What are children desiring these days besides a piece of technology? Time. Quality time spent with their parents. Like a doctor on call 24/7 we are reachable by our family, friends, and neighbors anytime, anywhere. Although there are many positives to having a revolving door of connection, there are also many negatives including connecting with our kids’ lives.
Even though living in such a multifaceted world seems to justify the lack of time spent with our children, the eyes of our little ones are taking notice, and as a result, they are sending up signals of distress.
Such cries for attention are shown through whining, complaining, nagging, talking back, bickering, and even anger, anxiety, and fits of depression. Why then would a child act out and get into trouble rather than behave and be good? Simply put, they are getting attention, even if mom and dad are going bonkers over their behaviors.
I once read an article on the life of Susan Wesley, the mother of the well-known pastor, John Wesley. One specific part of the article stood out to me and resonated with the mothering of my own four children.
Susan was the “mother of nineteen children, losing nine of them in infancy or childhood…Her husband left her for a two-year period while she bravely mothered her children with no support, spending one hour of each day of the week with each child! (TBLMinistries) One whole hour per child each day? I did a double take and reread the article since my first question was how is that even possible! My second thought was this. If Susan could spend quality time with her large family, then so could I, henceforth, the challenge was on.
If your home is like the average American homes, the evening is the worst time of the day, and if your home is similar to mine, your nighttime routine may be simply described in verbal snapshots: Hello!…What do you have for homework?…What’s for dinner?…Who is picking her up tonight after practice?…Thanks for the meal…Finish your homework…Shower up…Read a book…Night…Breath…Good morning…Repeat…Stressful.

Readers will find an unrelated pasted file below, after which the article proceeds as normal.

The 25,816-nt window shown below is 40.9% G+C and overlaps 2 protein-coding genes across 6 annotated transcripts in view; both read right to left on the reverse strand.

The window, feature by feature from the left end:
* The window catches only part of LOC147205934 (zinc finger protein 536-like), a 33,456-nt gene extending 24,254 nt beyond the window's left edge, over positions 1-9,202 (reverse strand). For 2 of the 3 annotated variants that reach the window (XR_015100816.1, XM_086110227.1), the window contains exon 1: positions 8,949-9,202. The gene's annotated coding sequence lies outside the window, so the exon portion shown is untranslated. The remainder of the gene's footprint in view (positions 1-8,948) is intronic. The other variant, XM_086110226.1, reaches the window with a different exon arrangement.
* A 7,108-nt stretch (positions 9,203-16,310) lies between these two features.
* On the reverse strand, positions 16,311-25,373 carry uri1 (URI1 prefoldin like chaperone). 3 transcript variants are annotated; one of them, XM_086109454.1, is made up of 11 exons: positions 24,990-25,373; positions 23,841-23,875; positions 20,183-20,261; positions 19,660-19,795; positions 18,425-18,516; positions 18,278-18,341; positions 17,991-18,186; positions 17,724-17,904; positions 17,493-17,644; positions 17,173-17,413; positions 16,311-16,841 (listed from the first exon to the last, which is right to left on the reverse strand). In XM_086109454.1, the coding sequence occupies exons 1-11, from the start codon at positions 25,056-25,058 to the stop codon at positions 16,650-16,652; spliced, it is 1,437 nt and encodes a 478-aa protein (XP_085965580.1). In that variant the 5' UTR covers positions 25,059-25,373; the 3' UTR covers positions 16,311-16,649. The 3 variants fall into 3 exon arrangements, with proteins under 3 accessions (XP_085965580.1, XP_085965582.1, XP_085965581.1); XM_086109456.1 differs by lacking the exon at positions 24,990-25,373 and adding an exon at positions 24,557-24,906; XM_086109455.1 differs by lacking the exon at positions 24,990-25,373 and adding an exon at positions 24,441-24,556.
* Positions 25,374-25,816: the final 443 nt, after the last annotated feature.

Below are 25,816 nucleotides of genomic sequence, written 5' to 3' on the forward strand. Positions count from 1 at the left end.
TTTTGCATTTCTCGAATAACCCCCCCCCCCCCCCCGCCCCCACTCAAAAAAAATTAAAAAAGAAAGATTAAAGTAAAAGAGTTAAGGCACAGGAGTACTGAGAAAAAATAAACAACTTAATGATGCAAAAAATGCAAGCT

The evening can become a never-ending cycle, and trying to squeeze in time with your precious children seems merely impossible without spinning in circles trying to decide which direction to launch into.
Although I have not mastered spending an hour a day with each child that Susan so graciously accomplished, I have made a conscious effort to spend one on one time with each of my children. However, this was not an overnight easy adjustment. I had to change my nightly routine in order to make every moment of time with my kids count.
Let me share with you a few of the changes that I challenge you to try yourself:
Map out your meals: I am no expert when it comes to cooking or meal planning in general. However, by writing out what the main meal for the evening is and even setting out the needed items ahead of time saves much of the mental energy it takes to answer the question- What’s for dinner? Even more so, the extra time can be used as quality time with your kiddos. An extra 15 minutes of mom/dad time is a gold mine to your child.
The dishes can wait: There is something about walking away from a clean kitchen and turning off the lights for the night that brings about a sense of closure to the evening. Yet, who says that the complete clean-up needs to happen right after dinner. Sure, the leftover food needs to be put away, and the kids can clear their own plates, and even the bigger kids can be assigned a simple role to help with clean-up (At our house we have three main roles: The sweeper, the clearer, and the cleaner that are rotated each night.), but if you have little ones at home who have an early bedtime, then the dishes can wait. Trust me, they do not do themselves, so they will still be there.
These first two adjustments became the biggest challenges to overcome since my personality tends to be more like Martha. Instead of resting at the feet of Jesus and slowing down to hear the life around me, I have a desire to get everything done at once in order to move on to the next step. Yet, being constantly busy is not always healthy for the family.
How does a limited schedule affect the quality of time you are able to share with your child?
Stay tuned for tomorrow’s article as I share what other changes took place for me to grow closer to my kiddos and to recognize the precious gift of quality time.